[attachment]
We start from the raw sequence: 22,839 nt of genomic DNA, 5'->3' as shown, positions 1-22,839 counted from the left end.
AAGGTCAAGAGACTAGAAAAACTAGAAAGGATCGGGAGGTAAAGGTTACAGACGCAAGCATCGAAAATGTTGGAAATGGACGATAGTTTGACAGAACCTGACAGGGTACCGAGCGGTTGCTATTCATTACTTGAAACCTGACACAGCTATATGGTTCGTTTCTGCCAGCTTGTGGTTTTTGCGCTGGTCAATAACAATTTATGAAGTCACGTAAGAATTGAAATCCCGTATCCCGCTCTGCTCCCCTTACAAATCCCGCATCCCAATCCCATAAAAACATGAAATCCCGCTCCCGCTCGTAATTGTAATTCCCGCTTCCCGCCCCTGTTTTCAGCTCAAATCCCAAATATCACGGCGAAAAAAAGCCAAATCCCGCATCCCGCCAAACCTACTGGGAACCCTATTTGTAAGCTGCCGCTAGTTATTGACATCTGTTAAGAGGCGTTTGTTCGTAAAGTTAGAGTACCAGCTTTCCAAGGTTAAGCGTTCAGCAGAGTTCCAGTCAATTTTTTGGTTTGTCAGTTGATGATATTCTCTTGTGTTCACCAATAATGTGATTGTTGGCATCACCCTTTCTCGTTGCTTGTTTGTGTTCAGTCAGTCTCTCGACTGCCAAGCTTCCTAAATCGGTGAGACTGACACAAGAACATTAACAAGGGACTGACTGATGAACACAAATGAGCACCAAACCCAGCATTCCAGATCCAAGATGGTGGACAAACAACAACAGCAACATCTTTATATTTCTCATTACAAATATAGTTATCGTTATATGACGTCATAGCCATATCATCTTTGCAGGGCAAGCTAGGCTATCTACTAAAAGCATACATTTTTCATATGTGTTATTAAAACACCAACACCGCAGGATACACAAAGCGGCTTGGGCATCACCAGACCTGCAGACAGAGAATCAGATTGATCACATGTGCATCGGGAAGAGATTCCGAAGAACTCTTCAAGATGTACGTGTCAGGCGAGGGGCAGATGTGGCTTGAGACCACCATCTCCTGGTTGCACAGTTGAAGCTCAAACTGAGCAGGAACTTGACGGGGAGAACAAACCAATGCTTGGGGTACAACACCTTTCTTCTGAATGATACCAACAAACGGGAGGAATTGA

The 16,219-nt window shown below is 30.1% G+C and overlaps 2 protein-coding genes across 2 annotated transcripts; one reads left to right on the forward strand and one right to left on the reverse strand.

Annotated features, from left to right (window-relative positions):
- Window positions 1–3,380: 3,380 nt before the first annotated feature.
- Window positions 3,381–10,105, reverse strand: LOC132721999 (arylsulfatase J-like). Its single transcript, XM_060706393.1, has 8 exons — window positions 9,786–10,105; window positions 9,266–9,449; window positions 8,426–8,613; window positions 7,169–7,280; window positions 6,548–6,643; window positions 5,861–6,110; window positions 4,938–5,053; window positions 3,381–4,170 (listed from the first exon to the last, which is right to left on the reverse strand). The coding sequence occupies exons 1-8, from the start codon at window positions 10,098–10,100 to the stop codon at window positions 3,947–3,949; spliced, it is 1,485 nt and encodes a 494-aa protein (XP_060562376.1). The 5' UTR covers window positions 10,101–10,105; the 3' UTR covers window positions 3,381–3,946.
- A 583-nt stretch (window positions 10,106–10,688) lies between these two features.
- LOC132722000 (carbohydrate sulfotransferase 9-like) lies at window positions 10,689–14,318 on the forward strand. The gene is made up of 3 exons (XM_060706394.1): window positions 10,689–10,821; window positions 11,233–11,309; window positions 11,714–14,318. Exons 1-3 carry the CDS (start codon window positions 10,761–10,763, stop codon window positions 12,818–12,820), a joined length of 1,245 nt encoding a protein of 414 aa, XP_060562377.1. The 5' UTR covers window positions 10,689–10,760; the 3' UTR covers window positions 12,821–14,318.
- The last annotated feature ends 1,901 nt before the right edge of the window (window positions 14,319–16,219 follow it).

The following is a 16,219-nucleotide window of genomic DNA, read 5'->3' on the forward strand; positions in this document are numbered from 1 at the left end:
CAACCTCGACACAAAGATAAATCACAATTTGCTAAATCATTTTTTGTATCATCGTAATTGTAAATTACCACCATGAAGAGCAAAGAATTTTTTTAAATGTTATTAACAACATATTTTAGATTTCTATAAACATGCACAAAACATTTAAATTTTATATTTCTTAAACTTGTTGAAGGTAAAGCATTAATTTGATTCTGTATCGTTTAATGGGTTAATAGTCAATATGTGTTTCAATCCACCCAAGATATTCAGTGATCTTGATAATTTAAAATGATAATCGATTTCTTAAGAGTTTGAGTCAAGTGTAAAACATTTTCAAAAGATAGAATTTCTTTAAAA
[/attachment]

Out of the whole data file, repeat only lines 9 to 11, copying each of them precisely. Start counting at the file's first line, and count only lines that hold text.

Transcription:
- The last annotated feature ends 1,901 nt before the right edge of the window (window positions 14,319–16,219 follow it).

The following is a 16,219-nucleotide window of genomic DNA, read 5'->3' on the forward strand; positions in this document are numbered from 1 at the left end:
CAACCTCGACACAAAGATAAATCACAATTTGCTAAATCATTTTTTGTATCATCGTAATTGTAAATTACCACCATGAAGAGCAAAGAATTTTTTTAAATGTTATTAACAACATATTTTAGATTTCTATAAACATGCACAAAACATTTAAATTTTATATTTCTTAAACTTGTTGAAGGTAAAGCATTAATTTGATTCTGTATCGTTTAATGGGTTAATAGTCAATATGTGTTTCAATCCACCCAAGATATTCAGTGATCTTGATAATTTAAAATGATAATCGATTTCTTAAGAGTTTGAGTCAAGTGTAAAACATTTTCAAAAGATAGAATTTCTTTAAAA